You know how hungry you get when you’re out hunting or working in the freezing cold during a long winter day? How the cold seems to sap your energy and strength, making you think about eating a snack or check your watch to see if it's time yet for lunch? How your body quickly burns through the fuel you fed it for breakfast and demands more?
Well, that’s exactly the reason you should be out hunting coyotes on cold, snowy days. They are out in that cold day and night and they’re always on the prowl for something to eat, making them susceptible to calling.
“The main reason I like hunting coyotes in the winter is their calorie intake is higher,” said Realtree pro staffer Fred Eichler. “Just like any animal, coyotes need more calories to survive the cold and that makes them more responsive to come to a call, particularly to an animal-distress call that makes them think they can pick up an easy meal.”
Plus, snow provides other benefits to coyote hunters, helping you pattern coyote movement, their tracks and scat easily visible in fresh snow telling you their travel routes, their hunting places, the places they use for cover.
Scouting for Coyotes
When scouting to figure out where to set up to call, snow helps reveal important information. “You can see their travel routes and not have to guess. And you don’t have to hunt so hard for scat or tracks or urine posts. You can see exactly what the coyotes are doing,” said Eichler, who hosts Predator Nation TV show on Sportsman Channel.
“The best thing about hunting them in snow is figuring out their travel patterns, where they are traveling to and from, where they are laying up, where they are hunting,” he said. “Look along fencelines, brushpiles or ravines. I look for where those tracks are going both ways. Just like when I’m deer hunting, I’d much rather set up at a cross trail or even a triple-cross trail than I would one trail. And with coyotes if I can get where multiple coyotes are going down a fenceline or coming into an area, that’s where I’m going to set up.”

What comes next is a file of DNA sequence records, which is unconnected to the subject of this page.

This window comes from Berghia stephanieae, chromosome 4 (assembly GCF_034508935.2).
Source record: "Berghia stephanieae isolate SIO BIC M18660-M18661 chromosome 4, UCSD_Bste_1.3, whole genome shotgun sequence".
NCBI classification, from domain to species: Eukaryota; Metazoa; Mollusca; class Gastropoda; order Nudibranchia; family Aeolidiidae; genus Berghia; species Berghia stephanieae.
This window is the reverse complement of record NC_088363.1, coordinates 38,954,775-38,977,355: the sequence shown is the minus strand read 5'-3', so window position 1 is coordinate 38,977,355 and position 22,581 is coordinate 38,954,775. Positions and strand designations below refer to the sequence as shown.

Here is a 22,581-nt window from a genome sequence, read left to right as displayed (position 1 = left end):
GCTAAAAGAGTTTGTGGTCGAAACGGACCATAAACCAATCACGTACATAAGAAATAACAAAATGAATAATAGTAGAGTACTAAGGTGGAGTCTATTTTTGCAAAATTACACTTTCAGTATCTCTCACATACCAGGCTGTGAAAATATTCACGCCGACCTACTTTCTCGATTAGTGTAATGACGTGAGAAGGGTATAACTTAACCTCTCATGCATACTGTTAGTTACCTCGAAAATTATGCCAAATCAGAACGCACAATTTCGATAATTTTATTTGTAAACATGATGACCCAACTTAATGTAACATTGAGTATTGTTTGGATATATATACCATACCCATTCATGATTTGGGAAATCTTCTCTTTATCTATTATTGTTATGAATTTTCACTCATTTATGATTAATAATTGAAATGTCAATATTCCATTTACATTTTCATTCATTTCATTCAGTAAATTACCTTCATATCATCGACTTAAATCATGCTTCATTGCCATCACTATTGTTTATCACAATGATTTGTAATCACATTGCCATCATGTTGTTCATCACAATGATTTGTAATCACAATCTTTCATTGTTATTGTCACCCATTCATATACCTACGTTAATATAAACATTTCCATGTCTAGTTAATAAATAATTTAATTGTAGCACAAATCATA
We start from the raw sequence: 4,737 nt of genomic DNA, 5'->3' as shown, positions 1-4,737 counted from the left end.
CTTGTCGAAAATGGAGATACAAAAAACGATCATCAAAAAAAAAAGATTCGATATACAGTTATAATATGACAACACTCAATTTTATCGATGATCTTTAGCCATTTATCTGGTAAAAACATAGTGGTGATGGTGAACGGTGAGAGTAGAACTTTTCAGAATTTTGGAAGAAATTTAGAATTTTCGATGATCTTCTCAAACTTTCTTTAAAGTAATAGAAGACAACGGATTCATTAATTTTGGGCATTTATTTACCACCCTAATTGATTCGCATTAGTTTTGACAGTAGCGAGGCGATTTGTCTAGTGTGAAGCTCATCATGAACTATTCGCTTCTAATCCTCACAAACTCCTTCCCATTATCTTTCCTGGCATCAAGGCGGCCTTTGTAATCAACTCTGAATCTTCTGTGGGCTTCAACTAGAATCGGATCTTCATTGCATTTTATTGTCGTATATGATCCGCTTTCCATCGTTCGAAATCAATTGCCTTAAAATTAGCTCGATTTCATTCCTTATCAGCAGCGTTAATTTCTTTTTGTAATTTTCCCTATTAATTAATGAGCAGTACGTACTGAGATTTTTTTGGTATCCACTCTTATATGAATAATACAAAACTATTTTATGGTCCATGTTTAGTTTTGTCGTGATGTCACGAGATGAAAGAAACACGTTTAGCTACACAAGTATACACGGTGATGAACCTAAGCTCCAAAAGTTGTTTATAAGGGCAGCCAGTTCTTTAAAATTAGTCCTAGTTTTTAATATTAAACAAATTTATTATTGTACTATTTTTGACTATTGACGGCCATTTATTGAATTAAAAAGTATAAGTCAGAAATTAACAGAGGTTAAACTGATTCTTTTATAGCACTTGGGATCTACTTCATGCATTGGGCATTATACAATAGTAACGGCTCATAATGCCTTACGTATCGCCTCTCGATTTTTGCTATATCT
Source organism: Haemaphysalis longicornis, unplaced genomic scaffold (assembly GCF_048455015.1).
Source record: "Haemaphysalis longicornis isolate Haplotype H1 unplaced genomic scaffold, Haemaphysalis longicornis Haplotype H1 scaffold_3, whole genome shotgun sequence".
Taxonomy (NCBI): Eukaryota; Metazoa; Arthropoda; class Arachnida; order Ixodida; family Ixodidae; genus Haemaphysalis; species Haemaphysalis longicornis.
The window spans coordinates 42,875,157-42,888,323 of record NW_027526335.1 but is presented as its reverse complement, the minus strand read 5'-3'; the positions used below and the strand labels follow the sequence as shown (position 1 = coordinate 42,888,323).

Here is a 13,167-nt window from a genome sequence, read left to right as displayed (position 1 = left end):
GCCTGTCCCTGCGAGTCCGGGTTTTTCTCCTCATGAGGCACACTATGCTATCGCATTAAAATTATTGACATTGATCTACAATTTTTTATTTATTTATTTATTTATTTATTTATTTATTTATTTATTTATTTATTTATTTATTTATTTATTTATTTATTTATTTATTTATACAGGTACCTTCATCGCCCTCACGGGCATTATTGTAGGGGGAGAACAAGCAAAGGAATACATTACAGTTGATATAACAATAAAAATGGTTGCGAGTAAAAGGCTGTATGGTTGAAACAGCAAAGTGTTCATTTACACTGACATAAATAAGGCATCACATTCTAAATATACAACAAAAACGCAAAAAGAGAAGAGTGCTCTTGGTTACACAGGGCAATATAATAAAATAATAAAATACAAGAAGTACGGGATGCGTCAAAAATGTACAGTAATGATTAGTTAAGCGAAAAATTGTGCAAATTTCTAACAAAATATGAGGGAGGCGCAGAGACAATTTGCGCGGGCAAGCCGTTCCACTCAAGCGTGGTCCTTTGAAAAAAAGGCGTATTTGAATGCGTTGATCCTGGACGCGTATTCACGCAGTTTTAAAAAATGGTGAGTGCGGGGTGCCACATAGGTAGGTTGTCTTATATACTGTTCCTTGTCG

Look for tracks and sign of prey species too, he said. Where you find prey, you’ll find predators.
Hunting in Snow
“With snow on the ground, there are less areas for prey to hide,” Eichler said. “They’ll be in the thicker stuff where they can hide from coyotes, so I look for brushpiles and shelterbelts and areas like that.”
“You’ve got a canvas out there and it is getting written on every day,” he said. “That’s the great thing about winter hunting.”
And, against a white background it is much easier to spot coyotes, either hunting, prowling, going about their business or responding to your call, Eichler said. “Their camouflage doesn’t work so well for them on a big field of snow or even in the woods. You can spot movement, even through trees, a lot, lot quicker.”
And winter coyotes have better pelts, prime fur, thickened to help them survive the cold and usually lightened to a nearly white color to match their snowy surroundings and that, to a fur hunter, can mean better prices.
“I sell quite a few every year and those are the pelts I’m looking for because they are prime,” said Eichler, who hunts and traps on and around his southern Colorado ranch.
Winter coyote hunters need to keep other changes, other considerations in mind.
Dress for Weather
The obvious one is they are going to need to dress for the weather, so they can stay warm, dry and comfortable while sitting on stand for 15 to 20 minutes without moving, without shifting to be more comfortable or moving around in an attempt to get warm, Eichler said.
Warm clothes, or more accurately, layers of warm clothes are a must. Try to dress so you can vent away the heat of walking to a stand so you don’t build up perspiration that will help cold seep in once you stop and set up for calling. Warm footwear is a must, but again something comfortable to walk in without overheating. Extremities like toes and fingers are the first to feel the cold, as are ears and nose, all of which can and should be well-protected.